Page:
White hats and black hats. In its simplest form that is the way the reputation game is played. I attributed this in Now Is Too Late to the move of Walter Cronkite style journalism into prime-time television with the launch of “60 Minutes.” Having to compete with drama on TV, they adopted the simplest and most satisfying form of drama: melodrama. And the melodrama is characterized by overly simplified portrayals of white hats (good guys) and black hats (bad guys) fighting over the maiden in distress (any form of public good).
In crisis communication and reputation management, you normally have the black hat on. Someone is accusing you of something. The accusers, as portrayed in media reports, almost universally where the white hat with little attention paid to their motives, interests, or even credibility of their accusations. Why? Because it fits the formula. Nuance doesn’t play well in melodrama or “investigative reports.”
But a major strategic question in these issues is when and how do you get the black hat off you? One response is to do your best to change hats. Knowing that the media will only play this white hat black hat game, unless the hat colors switch, you are going to be stuck.
Being very involved in food related issues, this is a particularly challenging question. I’ve watched the GMO debate with great interest (and frankly, great frustration as long time readers here know). The very voices who rail at the ignorance of climate change deniers for their stubborn resistance to scientific consensus, completely change position when it comes to GMO. The scientific consensus is very clear: GMOs are safe, in fact, likely help make food safer. But, despite the incredible amount of scientific study, the anti-GMO activists cling to their attacks. Even Michael Pollan, the respected food writer, says in effect, well, I’m not really saying that GMOs are bad, but they should be labeled. As I argued before, that for 57% of the population would be putting a poison label on these foods. Do Michael and company really think putting the skull and crossbones symbol on food that is known to be completely safe is in the public interest?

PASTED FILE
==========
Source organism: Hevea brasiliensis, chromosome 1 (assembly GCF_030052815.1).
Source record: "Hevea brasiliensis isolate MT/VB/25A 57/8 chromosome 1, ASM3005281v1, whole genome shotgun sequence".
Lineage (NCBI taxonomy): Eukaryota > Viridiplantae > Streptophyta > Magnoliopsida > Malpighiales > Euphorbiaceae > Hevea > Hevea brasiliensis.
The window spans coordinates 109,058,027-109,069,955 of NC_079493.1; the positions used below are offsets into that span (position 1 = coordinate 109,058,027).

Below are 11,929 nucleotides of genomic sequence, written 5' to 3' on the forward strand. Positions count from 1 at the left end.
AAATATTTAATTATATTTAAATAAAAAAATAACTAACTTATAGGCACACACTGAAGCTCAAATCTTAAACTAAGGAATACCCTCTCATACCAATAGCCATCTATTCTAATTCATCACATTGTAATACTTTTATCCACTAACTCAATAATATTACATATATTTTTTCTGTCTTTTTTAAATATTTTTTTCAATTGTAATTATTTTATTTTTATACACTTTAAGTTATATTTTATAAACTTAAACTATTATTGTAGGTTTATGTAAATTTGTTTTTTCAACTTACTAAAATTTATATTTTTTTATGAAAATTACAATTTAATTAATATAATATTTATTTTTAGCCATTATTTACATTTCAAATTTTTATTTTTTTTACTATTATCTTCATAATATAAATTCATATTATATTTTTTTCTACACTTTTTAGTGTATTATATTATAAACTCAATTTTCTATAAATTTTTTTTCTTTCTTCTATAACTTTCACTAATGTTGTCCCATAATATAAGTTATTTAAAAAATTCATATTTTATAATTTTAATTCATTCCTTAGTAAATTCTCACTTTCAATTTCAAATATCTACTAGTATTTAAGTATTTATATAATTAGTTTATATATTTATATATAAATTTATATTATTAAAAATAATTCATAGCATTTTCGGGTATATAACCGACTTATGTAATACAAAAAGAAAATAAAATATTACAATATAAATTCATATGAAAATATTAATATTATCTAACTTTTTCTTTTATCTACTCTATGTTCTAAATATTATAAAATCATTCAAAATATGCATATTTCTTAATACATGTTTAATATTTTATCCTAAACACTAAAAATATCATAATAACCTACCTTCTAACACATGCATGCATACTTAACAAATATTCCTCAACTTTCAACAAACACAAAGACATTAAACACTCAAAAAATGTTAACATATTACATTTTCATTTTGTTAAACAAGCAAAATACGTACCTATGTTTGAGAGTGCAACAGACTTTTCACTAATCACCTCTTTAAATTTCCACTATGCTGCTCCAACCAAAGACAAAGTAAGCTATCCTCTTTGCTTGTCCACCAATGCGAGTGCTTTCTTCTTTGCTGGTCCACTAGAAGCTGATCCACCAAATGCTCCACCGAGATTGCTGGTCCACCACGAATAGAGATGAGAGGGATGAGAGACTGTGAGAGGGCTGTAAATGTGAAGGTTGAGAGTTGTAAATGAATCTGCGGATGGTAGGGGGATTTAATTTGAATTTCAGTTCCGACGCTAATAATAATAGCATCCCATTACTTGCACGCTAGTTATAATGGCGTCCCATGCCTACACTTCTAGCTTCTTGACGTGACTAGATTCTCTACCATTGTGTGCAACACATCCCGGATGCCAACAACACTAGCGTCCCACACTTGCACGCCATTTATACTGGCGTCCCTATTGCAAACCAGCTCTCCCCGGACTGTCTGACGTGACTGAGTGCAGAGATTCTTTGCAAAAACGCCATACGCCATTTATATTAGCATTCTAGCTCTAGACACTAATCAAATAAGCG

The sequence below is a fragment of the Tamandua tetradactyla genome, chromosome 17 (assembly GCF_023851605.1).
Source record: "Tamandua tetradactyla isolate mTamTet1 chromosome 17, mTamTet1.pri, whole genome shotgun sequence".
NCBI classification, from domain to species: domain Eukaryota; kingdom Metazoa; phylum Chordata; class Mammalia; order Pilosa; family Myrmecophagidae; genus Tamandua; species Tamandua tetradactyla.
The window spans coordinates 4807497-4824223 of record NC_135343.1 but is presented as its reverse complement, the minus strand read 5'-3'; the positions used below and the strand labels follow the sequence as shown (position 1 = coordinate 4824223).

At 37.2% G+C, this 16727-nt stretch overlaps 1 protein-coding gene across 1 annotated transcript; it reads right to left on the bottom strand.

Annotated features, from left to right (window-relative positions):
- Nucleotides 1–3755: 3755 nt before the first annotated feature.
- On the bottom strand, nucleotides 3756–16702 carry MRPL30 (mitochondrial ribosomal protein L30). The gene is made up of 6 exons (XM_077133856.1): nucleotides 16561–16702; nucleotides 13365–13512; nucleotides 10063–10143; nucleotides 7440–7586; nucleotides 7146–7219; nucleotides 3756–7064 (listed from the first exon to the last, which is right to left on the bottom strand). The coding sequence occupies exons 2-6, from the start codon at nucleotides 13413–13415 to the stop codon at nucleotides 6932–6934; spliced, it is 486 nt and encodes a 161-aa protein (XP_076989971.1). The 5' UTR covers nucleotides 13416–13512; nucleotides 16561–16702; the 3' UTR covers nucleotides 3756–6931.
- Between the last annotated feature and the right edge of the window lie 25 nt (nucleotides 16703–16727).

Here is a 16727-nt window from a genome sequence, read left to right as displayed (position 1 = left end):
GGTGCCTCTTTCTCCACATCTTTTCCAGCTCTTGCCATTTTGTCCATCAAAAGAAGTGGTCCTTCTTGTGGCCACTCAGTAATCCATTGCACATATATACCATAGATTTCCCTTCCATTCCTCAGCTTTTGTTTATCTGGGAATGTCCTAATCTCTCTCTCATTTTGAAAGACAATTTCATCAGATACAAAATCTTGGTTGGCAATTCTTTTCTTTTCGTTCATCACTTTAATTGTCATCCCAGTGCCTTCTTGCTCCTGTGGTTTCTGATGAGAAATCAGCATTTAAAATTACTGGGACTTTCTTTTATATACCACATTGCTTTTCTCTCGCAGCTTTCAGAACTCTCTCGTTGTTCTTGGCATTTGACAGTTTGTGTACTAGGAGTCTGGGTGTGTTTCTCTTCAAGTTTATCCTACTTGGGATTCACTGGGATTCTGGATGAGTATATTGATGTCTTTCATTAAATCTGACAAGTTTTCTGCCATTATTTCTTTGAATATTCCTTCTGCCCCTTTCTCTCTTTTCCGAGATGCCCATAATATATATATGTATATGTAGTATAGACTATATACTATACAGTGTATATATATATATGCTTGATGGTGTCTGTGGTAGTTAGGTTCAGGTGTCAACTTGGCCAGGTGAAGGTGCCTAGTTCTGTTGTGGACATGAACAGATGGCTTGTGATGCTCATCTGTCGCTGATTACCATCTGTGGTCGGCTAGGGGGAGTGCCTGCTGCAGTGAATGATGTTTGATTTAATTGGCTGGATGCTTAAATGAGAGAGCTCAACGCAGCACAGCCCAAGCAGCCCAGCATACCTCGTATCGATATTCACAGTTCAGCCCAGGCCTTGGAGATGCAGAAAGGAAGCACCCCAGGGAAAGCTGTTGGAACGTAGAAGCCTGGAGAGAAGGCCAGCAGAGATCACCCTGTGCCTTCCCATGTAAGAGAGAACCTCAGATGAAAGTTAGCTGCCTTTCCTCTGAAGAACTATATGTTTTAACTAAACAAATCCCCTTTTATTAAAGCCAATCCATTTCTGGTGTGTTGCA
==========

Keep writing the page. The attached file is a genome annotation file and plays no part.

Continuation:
While it seems that the pendulum is swinging and that in general the public is coming to understand that the activists are out to lunch on this, those defending continue to be on the defensive. They continue to wear the black hat, which may only be turning slightly gray. The only way to really move the dial on this issue is to switch hats.
And that is what William Saletan has done in this very important article in Slate. In this meticulously researched article, he demonstrates the dishonesty and hypocrisy of the anti-GMO activists. As the subhead states: GMO food is safe. The rhetoric is dangerous.
As always, these debates involve the public good. If you are going to put a black hat on someone, you have to demonstrate that what they are doing is harmful to innocent people or the environment. Clearly the activists have been harmful as he makes very clear.
Moving the hats isn’t an easy thing, particularly when the accusers have had the benefit of media presenting the story in their typical melodrama fashion for so long. And personally it can be dangerous. The “true believers” in the anti-GMO camp will likely turn on Slate and Saletan with a vengeance. Until many other voices like Saletan’s join in the discussion, calling out the Chipotles and Whole Foods of the world for their participation in something they see as harmful, there will be continuing confusion about who are the good guys and who the bad guys here.
It is interesting to see how the major media are dealing with the shift. Case in point: New York Times published a guest editorial from Mark Lynas in April. Lynas is the well-known British anti-GMO activist turned GMO promoter. But we do not see a NYT article or other mainstream outlets doing the melodrama treatment on Greenpeace or the other activist groups. When we do, we will know that the melodrama game has turned against those anti-science true believers.